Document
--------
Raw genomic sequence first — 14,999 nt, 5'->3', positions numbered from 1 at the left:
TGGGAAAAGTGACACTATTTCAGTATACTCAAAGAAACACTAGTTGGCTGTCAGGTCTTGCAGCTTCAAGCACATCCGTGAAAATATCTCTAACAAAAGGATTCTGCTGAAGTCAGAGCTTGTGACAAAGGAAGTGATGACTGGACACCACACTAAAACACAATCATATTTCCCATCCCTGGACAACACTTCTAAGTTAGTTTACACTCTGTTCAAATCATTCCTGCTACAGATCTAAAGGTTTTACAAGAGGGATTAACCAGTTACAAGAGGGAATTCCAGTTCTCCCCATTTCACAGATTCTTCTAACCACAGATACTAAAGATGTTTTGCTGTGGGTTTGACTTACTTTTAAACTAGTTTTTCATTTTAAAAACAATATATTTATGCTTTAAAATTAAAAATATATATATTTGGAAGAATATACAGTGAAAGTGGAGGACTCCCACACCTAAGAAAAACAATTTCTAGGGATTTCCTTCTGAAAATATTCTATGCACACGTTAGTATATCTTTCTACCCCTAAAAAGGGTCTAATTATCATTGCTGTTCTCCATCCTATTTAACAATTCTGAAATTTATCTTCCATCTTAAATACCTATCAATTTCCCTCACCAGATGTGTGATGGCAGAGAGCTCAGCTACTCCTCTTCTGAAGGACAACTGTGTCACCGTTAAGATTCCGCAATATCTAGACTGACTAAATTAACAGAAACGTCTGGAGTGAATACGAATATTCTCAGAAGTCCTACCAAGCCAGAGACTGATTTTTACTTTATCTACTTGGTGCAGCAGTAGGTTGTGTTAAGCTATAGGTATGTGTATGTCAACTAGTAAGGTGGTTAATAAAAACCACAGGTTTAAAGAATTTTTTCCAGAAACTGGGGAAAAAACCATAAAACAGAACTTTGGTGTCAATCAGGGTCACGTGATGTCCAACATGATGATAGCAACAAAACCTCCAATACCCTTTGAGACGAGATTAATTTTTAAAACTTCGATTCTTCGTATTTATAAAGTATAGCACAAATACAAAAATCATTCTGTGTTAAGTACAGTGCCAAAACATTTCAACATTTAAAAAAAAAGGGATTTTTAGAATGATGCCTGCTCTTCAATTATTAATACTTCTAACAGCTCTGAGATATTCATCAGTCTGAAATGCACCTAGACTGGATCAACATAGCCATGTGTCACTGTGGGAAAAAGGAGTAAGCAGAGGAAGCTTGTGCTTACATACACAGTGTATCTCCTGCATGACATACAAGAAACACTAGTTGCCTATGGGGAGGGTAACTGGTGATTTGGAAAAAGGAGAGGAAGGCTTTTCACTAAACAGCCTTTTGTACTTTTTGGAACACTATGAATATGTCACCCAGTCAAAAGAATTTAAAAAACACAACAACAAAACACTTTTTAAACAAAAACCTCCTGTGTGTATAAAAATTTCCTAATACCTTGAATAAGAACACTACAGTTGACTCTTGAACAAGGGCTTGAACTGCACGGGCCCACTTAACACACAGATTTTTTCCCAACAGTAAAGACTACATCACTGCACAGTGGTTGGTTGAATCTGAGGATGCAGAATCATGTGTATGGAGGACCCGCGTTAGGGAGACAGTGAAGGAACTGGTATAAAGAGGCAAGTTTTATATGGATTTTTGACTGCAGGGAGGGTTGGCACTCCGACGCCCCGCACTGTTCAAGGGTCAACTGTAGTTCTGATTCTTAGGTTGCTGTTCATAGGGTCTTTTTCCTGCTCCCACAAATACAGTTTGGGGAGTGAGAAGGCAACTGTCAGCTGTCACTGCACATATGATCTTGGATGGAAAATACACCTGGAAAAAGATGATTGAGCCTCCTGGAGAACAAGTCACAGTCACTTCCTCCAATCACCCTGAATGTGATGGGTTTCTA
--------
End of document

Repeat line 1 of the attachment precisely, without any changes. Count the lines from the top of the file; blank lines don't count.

Raw genomic sequence first — 14,999 nt, 5'->3', positions numbered from 1 at the left: